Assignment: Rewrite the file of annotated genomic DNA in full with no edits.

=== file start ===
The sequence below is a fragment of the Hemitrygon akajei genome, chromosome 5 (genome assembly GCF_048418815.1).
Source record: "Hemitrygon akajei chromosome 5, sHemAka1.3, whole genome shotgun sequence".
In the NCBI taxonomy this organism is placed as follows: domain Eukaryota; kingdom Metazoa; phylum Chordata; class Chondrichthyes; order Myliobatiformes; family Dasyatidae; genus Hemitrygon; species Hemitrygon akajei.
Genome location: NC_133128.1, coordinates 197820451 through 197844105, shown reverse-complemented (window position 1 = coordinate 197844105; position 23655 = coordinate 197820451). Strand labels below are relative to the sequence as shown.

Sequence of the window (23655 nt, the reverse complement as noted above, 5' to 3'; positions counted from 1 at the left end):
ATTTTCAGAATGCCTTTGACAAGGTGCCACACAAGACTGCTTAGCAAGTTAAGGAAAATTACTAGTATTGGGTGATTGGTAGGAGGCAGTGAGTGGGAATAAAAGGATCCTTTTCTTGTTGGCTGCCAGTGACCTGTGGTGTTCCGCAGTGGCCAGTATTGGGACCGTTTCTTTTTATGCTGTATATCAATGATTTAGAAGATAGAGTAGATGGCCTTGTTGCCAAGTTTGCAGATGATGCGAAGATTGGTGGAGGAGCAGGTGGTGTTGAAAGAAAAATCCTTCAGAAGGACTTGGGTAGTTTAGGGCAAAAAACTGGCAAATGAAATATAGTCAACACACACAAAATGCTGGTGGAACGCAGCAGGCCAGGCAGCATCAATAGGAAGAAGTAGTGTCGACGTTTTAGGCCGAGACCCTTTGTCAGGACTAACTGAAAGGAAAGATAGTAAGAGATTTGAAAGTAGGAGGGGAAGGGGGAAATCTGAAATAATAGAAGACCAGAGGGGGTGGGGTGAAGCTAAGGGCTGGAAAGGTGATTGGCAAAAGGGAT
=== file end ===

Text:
The sequence below is a fragment of the Hemitrygon akajei genome, chromosome 5 (genome assembly GCF_048418815.1).
Source record: "Hemitrygon akajei chromosome 5, sHemAka1.3, whole genome shotgun sequence".
In the NCBI taxonomy this organism is placed as follows: domain Eukaryota; kingdom Metazoa; phylum Chordata; class Chondrichthyes; order Myliobatiformes; family Dasyatidae; genus Hemitrygon; species Hemitrygon akajei.
Genome location: NC_133128.1, coordinates 197820451 through 197844105, shown reverse-complemented (window position 1 = coordinate 197844105; position 23655 = coordinate 197820451). Strand labels below are relative to the sequence as shown.

Sequence of the window (23655 nt, the reverse complement as noted above, 5' to 3'; positions counted from 1 at the left end):
ATTTTCAGAATGCCTTTGACAAGGTGCCACACAAGACTGCTTAGCAAGTTAAGGAAAATTACTAGTATTGGGTGATTGGTAGGAGGCAGTGAGTGGGAATAAAAGGATCCTTTTCTTGTTGGCTGCCAGTGACCTGTGGTGTTCCGCAGTGGCCAGTATTGGGACCGTTTCTTTTTATGCTGTATATCAATGATTTAGAAGATAGAGTAGATGGCCTTGTTGCCAAGTTTGCAGATGATGCGAAGATTGGTGGAGGAGCAGGTGGTGTTGAAAGAAAAATCCTTCAGAAGGACTTGGGTAGTTTAGGGCAAAAAACTGGCAAATGAAATATAGTCAACACACACAAAATGCTGGTGGAACGCAGCAGGCCAGGCAGCATCAATAGGAAGAAGTAGTGTCGACGTTTTAGGCCGAGACCCTTTGTCAGGACTAACTGAAAGGAAAGATAGTAAGAGATTTGAAAGTAGGAGGGGAAGGGGGAAATCTGAAATAATAGAAGACCAGAGGGGGTGGGGTGAAGCTAAGGGCTGGAAAGGTGATTGGCAAAAGGGAT